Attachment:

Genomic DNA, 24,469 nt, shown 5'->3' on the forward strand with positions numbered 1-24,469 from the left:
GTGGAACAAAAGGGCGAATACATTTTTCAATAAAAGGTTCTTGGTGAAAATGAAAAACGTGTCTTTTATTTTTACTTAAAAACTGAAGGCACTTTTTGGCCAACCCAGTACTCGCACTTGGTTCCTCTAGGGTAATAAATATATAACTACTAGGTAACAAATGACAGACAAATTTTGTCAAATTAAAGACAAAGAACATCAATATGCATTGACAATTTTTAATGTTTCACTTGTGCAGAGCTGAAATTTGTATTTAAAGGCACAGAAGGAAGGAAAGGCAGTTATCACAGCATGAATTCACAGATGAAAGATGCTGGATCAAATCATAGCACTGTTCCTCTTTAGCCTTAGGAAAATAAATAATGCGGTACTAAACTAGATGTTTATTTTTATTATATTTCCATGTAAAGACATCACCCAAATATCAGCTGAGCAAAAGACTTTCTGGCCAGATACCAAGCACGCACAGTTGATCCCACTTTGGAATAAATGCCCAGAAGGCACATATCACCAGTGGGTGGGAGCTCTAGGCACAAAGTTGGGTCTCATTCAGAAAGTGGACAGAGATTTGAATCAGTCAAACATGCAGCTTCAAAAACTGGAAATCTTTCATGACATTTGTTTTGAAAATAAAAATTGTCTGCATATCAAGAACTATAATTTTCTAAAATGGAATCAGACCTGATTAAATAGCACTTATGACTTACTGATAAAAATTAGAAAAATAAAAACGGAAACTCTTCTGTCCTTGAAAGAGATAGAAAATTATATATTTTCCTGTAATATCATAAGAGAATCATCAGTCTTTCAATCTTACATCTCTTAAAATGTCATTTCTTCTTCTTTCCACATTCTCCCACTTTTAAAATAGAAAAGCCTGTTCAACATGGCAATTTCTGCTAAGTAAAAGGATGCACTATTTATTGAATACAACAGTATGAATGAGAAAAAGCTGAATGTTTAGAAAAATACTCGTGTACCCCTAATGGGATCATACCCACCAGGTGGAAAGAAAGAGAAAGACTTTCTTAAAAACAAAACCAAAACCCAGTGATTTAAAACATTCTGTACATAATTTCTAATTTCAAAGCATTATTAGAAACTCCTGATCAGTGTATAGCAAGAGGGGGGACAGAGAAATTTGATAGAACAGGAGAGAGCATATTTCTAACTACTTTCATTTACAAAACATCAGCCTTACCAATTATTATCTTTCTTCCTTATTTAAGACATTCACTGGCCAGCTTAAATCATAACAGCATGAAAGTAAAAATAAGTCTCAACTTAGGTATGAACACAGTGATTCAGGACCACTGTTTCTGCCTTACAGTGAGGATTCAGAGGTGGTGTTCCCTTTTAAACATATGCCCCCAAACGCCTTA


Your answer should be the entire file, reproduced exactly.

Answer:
Genomic DNA, 24,469 nt, shown 5'->3' on the forward strand with positions numbered 1-24,469 from the left:
GTGGAACAAAAGGGCGAATACATTTTTCAATAAAAGGTTCTTGGTGAAAATGAAAAACGTGTCTTTTATTTTTACTTAAAAACTGAAGGCACTTTTTGGCCAACCCAGTACTCGCACTTGGTTCCTCTAGGGTAATAAATATATAACTACTAGGTAACAAATGACAGACAAATTTTGTCAAATTAAAGACAAAGAACATCAATATGCATTGACAATTTTTAATGTTTCACTTGTGCAGAGCTGAAATTTGTATTTAAAGGCACAGAAGGAAGGAAAGGCAGTTATCACAGCATGAATTCACAGATGAAAGATGCTGGATCAAATCATAGCACTGTTCCTCTTTAGCCTTAGGAAAATAAATAATGCGGTACTAAACTAGATGTTTATTTTTATTATATTTCCATGTAAAGACATCACCCAAATATCAGCTGAGCAAAAGACTTTCTGGCCAGATACCAAGCACGCACAGTTGATCCCACTTTGGAATAAATGCCCAGAAGGCACATATCACCAGTGGGTGGGAGCTCTAGGCACAAAGTTGGGTCTCATTCAGAAAGTGGACAGAGATTTGAATCAGTCAAACATGCAGCTTCAAAAACTGGAAATCTTTCATGACATTTGTTTTGAAAATAAAAATTGTCTGCATATCAAGAACTATAATTTTCTAAAATGGAATCAGACCTGATTAAATAGCACTTATGACTTACTGATAAAAATTAGAAAAATAAAAACGGAAACTCTTCTGTCCTTGAAAGAGATAGAAAATTATATATTTTCCTGTAATATCATAAGAGAATCATCAGTCTTTCAATCTTACATCTCTTAAAATGTCATTTCTTCTTCTTTCCACATTCTCCCACTTTTAAAATAGAAAAGCCTGTTCAACATGGCAATTTCTGCTAAGTAAAAGGATGCACTATTTATTGAATACAACAGTATGAATGAGAAAAAGCTGAATGTTTAGAAAAATACTCGTGTACCCCTAATGGGATCATACCCACCAGGTGGAAAGAAAGAGAAAGACTTTCTTAAAAACAAAACCAAAACCCAGTGATTTAAAACATTCTGTACATAATTTCTAATTTCAAAGCATTATTAGAAACTCCTGATCAGTGTATAGCAAGAGGGGGGACAGAGAAATTTGATAGAACAGGAGAGAGCATATTTCTAACTACTTTCATTTACAAAACATCAGCCTTACCAATTATTATCTTTCTTCCTTATTTAAGACATTCACTGGCCAGCTTAAATCATAACAGCATGAAAGTAAAAATAAGTCTCAACTTAGGTATGAACACAGTGATTCAGGACCACTGTTTCTGCCTTACAGTGAGGATTCAGAGGTGGTGTTCCCTTTTAAACATATGCCCCCAAACGCCTTA